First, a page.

Top Ten

February 1, 2008

Police search UBC building for threat

A "threat to public safety" caused the University of British Columbia to lock down its Biological Sciences Building Wednesday afternoon, while police searched room by room.  UBC students and faculty who happened to be in labs or classrooms were told to lock their doors and stay inside.  Students, professors and staff were released gradually as each room was cleared. 

Alberta announces more than $13 million for campus upgrades

Yesterday, Alberta announced $7.6 million in funding to "modernize and expand" power facilities at the Northern Alberta Institute of Technology.  The improvements will save the school up to $120,000 per year, which will go toward increasing student access and updating equipment.  A further $1.8 million will fund roofing upgrades for several campus buildings.  Funding was also announced yesterday for Grant MacEwan College ($1.3 million), NorQuest College ($515,000), Northern Lakes College ($312,000), Portage College ($719,600), and SAIT ($800,000). 

GPRC receives $6.5 million for upgrades

Grande Prairie Regional College will receive $6.5 million from the Alberta government for upgrades.  Most of the funding will be used to expand the school's L-Wing building -- the future home of the fine arts department.  Additional first- and second-year apprenticeship students will take over the former arts department facilities.  The school gymnasium will also be upgraded, in preparation for the 2010 Arctic Winter Games.

STU students' union says settle or meet in court

The St. Thomas University Students' Union is threatening to sue both university administration as well as the faculty union if the current faculty strike is not quickly resolved.  Now that its "final offer" has been rejected by the union, STU administration says the semester will have to be extended in order to provide a full term to students.  A term extending into May may cause conflicts for students who have already arranged summer employment.  Talks have resumed with a government-appointed mediator. 

UoGuelph launches $1 million international research network

The University of Guelph and Kinross Gold Corporation have announced a new education and research network between Canada and Brazil, made possible by $1 million in funding and in-kind donation from Kinross.  The project will focus on developing environmental initiatives "focused on the use and remediation of land and water."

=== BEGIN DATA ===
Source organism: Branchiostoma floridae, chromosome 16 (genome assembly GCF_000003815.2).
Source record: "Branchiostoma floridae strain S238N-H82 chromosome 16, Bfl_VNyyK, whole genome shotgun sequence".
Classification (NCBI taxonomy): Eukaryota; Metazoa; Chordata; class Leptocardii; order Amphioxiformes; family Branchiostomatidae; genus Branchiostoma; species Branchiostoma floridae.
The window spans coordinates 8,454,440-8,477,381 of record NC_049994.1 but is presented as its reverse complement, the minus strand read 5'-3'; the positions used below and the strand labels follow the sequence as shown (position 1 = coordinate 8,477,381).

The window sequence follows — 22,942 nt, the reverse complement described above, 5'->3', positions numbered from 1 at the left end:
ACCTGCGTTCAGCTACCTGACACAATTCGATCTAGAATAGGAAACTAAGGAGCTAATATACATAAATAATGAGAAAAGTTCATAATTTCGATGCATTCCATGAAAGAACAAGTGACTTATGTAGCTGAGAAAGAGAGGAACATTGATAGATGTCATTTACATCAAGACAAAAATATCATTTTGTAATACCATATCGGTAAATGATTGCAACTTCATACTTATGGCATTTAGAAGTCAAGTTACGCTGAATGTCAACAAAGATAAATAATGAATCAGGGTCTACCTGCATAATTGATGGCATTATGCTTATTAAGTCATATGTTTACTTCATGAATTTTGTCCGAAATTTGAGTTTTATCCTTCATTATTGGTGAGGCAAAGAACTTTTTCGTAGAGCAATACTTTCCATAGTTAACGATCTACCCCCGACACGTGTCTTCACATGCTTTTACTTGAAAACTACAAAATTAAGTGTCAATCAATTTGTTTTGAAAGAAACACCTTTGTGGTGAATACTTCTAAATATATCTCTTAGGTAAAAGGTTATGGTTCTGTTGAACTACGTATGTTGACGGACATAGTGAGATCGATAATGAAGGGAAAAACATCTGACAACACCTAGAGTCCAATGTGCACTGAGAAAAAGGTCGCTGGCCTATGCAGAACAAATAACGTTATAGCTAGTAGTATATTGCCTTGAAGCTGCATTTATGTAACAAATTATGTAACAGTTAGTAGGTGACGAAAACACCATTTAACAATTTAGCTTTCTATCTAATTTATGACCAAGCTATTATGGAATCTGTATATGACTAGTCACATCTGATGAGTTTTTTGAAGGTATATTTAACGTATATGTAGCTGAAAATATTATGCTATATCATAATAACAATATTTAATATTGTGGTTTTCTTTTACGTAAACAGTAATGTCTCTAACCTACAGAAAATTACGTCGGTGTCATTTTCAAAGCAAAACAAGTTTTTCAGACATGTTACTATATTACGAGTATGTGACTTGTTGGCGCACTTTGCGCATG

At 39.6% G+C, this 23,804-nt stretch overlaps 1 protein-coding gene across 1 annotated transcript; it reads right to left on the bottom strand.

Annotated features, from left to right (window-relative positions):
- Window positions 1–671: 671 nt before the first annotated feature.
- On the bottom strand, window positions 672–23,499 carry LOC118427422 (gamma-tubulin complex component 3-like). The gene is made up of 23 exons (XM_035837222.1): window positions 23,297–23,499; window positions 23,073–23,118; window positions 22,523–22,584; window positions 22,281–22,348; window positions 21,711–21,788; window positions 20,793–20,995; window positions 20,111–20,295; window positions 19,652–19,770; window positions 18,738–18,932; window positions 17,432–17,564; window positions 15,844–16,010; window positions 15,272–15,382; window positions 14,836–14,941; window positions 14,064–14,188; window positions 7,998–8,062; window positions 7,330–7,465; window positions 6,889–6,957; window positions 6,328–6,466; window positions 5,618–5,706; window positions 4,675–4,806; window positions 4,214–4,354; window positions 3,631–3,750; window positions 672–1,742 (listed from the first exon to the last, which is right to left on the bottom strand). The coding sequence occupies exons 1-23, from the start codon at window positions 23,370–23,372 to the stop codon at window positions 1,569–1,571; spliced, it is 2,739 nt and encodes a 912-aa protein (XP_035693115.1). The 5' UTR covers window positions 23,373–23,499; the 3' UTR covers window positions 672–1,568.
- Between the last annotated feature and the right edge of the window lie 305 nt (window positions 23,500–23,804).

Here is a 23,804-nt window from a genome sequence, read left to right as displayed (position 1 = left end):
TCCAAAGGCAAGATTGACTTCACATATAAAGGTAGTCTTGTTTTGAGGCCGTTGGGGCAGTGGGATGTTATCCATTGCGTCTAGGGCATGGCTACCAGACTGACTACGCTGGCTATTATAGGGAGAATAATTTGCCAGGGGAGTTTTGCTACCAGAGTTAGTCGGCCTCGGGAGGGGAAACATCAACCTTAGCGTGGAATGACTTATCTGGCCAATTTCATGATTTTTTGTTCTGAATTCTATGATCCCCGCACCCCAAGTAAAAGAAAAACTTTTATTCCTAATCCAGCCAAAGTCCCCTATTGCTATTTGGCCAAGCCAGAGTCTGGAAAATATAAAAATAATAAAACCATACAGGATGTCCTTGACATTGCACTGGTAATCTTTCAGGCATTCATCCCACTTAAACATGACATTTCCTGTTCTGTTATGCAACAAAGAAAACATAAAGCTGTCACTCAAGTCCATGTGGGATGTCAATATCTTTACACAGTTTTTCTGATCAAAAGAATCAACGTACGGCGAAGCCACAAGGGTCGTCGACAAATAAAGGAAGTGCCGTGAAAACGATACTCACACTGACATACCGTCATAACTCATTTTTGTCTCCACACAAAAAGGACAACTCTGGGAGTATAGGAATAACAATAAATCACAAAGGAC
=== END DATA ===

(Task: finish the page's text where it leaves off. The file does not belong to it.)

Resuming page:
Osgoode Hall invites students to live in the "O.C."

In order to recruit out-of-province students, York University's Osgoode Hall Law School plans to open its very own student residence in September 2008.  Osgoode Chambers, or the "O.C." it is familiarly known, will be across the street from the law school in a "group of dedicated townhouses."  Out-of-province students have indicated that such an exclusive residence would make the school more attractive to them. 

Ryerson, CFS weigh in on pro-life clubs

A campaign to ban pro-life groups from protesting on campus has drawn Ryerson University into the fire.  The Ryerson Students' Union raised concerns that silencing these groups might breach freedom of speech.  The Canadian Federation of Students (Ontario) has passed a motion supporting Lakehead University Students' Union, which has decided to deny club status to a pro-life group, on the grounds that public funding cannot be used to support a group that takes away choice. 

Ryerson nears end of master planning process

Ryerson University continues to involve its community in the university's master planning process.  Approximately 250 meetings have been held with the Ryerson community, alumni, City of Toronto, Downtown Yonge BIA, Yonge-Dundas Square Board and other organizations since late 2006.  With the plan almost ready to be unveiled, its "presentation centre" has been replaced with additional bike parking space.  The plan focuses on building the vertical campus, putting people first, and a commitment to design excellence. 

uManitoba disciplines students for cyberbullying on Facebook

34 University of Manitoba students have been taken to task for "cyberbullying" that took place last year on Facebook.  The students participated in a Facebook group "designed to bully a fellow student."  While the school will not disclose the exact details of the disciplinary decision, it was stated that educational sanctions have been applied according to the university's respectful work and learning environment policy.

Enjoy your day off, Dalhousie!

Due to Munro Day, a unique institutional holiday, Dalhousie University subscribers will not be reading today's issue until Monday.  On February 1st each year, all Dalhousie classes are officially cancelled "in honour of the financial contributions made to the school by George Munro" -- approximately $8 million in modern currency.  Students are known to spend the day toasting to Munro -- according to Wikipedia, drinking is "among the day's most popular activities."